Pro Tem is the Bilingual Newspaper of Glendon College. Founded in 1962, it is York University’s oldest student-run publication, and Ontario’s first bilingual newspaper. All content is produced and edited by students, for students.


Pro Tem est le journal bilingue du Collège Glendon. Ayant été fondé en 1962, nous sommes la publication la plus ancienne de l’Université York ainsi que le premier journal bilingue en Ontario. Tout le contenu est produit et édité par les étudiants, pour les étudiants.

John Kemp’s Kitchen: The Big Mac and Big Margins - A Guide to Food Costing

John Kemp’s Kitchen: The Big Mac and Big Margins - A Guide to Food Costing

Photo: Lauren Clewes

Photo: Lauren Clewes

Being a student is tough. As much as the university and social experience is enlightening and transformative, it includes tight deadlines and being on your own for the first time, which can be incredibly stressful. The biggest source of stress for most students living on their own is money, especially when it comes to sourcing out sustenance. So, what to do when money’s tight and you need to eat? Cheap fast food, right? Mickey D’s perhaps? Let me give you a heads-up: it’s cheaper, healthier, and plain-old tastier when you cook for yourself. Don’t believe me? Let’s take a look at an example.

We are going to compare the price of a McDonald’s Big Mac to making a similar burger yourself. We will “food cost” (calculate how much exactly one serving costs to make) and compare the prices at the end (tax not included).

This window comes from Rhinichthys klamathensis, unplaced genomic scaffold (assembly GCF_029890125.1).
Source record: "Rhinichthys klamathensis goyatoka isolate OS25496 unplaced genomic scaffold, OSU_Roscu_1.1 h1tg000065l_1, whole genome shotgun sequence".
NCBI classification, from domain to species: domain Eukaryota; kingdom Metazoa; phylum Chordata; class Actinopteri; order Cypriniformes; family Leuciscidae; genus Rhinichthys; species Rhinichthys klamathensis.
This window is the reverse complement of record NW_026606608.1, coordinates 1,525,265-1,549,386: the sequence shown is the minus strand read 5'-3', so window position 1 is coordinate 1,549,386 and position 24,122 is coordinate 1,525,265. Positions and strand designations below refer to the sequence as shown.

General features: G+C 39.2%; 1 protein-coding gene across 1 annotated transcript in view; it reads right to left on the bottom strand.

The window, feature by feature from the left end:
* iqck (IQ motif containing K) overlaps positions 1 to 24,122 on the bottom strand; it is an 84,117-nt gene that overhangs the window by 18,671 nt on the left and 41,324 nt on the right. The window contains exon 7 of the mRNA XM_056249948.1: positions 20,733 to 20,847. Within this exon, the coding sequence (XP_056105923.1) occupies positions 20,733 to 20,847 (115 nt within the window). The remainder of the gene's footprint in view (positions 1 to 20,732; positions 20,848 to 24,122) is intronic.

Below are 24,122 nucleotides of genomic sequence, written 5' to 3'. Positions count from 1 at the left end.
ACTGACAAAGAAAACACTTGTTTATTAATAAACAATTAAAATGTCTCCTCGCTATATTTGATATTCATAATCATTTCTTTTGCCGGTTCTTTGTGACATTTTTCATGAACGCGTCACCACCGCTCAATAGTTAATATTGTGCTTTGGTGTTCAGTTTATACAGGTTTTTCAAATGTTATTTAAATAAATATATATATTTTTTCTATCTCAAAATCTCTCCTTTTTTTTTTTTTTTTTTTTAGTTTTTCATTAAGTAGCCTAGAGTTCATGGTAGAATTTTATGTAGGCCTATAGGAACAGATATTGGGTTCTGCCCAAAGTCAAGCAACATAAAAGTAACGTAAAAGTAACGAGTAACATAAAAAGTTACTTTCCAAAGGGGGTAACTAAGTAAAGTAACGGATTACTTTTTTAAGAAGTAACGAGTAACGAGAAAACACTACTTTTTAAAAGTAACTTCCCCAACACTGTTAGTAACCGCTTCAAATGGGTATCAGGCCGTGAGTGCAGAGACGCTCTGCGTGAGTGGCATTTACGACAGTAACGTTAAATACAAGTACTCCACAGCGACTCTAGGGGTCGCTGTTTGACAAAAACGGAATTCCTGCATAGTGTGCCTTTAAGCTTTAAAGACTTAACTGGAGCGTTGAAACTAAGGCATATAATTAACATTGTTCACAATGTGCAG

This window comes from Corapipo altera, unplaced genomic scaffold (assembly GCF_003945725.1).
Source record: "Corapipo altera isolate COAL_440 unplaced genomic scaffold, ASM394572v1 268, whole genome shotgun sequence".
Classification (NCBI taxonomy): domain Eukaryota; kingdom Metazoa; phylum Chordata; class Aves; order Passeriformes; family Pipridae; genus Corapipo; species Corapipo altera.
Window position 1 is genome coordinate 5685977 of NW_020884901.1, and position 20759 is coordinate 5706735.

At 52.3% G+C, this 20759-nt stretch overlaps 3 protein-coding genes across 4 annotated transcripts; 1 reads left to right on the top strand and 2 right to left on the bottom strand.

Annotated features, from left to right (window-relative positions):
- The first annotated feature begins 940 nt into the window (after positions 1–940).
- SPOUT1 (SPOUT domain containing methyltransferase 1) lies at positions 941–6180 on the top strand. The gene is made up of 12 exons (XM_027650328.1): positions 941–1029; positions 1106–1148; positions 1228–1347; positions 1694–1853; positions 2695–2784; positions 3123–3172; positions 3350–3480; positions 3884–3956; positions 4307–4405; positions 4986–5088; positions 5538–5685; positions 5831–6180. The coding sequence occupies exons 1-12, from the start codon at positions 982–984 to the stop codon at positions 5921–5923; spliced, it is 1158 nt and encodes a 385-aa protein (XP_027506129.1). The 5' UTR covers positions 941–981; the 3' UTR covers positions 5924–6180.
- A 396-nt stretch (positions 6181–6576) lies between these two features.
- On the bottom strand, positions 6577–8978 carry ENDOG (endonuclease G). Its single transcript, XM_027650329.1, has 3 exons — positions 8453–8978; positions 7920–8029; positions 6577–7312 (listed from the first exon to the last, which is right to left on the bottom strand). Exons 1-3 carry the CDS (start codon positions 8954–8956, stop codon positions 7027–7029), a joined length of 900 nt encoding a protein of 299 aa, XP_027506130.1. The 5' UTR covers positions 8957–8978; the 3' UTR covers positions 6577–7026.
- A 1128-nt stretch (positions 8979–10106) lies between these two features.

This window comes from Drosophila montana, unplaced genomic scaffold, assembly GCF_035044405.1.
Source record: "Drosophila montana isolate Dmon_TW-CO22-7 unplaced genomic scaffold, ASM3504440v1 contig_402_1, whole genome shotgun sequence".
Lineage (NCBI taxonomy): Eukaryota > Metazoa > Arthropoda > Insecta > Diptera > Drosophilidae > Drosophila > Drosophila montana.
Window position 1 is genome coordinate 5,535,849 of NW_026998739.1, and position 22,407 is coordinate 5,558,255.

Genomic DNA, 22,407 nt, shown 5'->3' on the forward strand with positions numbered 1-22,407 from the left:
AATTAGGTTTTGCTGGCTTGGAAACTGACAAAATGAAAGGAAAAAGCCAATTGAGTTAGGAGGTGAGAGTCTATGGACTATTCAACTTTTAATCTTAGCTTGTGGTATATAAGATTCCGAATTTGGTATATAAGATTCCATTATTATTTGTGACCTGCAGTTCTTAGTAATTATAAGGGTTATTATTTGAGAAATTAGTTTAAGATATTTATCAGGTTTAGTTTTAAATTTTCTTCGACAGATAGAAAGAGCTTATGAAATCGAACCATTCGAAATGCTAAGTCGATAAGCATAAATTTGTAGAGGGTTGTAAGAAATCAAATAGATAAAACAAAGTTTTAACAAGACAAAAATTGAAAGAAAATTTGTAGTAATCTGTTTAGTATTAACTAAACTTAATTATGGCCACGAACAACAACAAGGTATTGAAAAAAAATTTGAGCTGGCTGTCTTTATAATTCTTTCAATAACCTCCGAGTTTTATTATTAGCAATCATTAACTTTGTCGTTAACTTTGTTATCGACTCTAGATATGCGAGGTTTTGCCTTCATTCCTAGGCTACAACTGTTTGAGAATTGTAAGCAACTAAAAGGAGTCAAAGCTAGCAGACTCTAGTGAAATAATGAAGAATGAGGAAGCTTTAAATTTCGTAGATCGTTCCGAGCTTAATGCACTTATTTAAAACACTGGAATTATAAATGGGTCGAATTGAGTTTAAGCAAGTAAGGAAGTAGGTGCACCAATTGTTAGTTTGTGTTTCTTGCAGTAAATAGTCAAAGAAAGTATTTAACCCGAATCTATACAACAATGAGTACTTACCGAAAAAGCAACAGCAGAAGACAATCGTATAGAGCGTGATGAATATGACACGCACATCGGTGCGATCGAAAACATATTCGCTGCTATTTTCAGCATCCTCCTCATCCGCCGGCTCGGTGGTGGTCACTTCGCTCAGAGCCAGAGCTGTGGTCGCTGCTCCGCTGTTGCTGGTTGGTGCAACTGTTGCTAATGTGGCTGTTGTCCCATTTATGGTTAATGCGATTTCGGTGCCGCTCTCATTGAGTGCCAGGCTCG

The general formula here is:

[(price of item) ÷ (the total number of grams/mL/etc. purchased)] x (number of grams/mL/etc. you’re using for the recipe)




1 ½ burger buns (one top, two bottoms)    

Pack of 8 buns for $2.47    

$2.47 ÷ 8 = $0.31/bun

$0.31 x 1.5 buns = $0.46  


90 g. ground beef

450 g. for $6    

$6.00 ÷ 450 = $0.01/g.

$0.01 x 90 g. = $0.90


1 egg yolk

12 eggs for $1.97

$1.97 ÷ 12 = $0.16/egg    

$0.16 x 1 egg = $0.16     


30 g. bread crumbs

425 g. for $1.58

$1.58 ÷ 425 = $0.01/g.

$0.01 x 30 g. = $0.30


15 g. onion

1361 g. for $1.47

$1.47 ÷ 1361= $0.001/g.

$0.001 x 15 g. = $0.01    


30 mL Thousand island dressing (to replace “special sauce” – it’s the same thing)

476 mL for $1.57

$1.57 ÷ 476 = $0.01/mL    

$0.01 x 30 mL = $0.30    


2 slices processed cheese

24 slices for $2.84

$2.84 ÷ 24 = $0.11/slice

$0.11 x 2 slices = $0.22    


20 g. dill pickles (about 2 slices)

500 g. for $2.47    

$2.47 ÷ 500 = $0.004/g, about $0.04/slice

$0.04 x 2 slices = $0.08    


40 g. iceberg lettuce, shredded    

$1.37 for about 540 g.

$1.37 ÷ 540 g. = $0.002/g.    

$0.002 x 40 g. = $0.08    


Salt and pepper to taste   






$2.51. I know what you’re thinking: “So what, John? That’s still not cheap. Why did I even bother to read this?”. To that, I say, have you seen the price of a Big Mac lately? Currently in Canada, the price of a Big Mac retails for just over $5.00, which is more than double the price of making it yourself. You could even make some fries and get a drink, making it the “meal”, and still have a cheaper meal than the sandwich alone from McDonald’s.

I’m not telling you to go home and make burgers all day and boycott fast food restaurants forever, but what I am saying is to keep in mind that fast food restaurants are just that: restaurants, which are businesses, and a business exists to make money. Although they may be cheaper than eating at Ruth’s Chris or Canoe every night, they’re definitely not exempt from the fact that it’s cheaper to make your own food. So, next time you hear that pizza, burger, or chow mein calling your name, don’t forget that you’re not saving a single buck, but instead you might be paying more than double.



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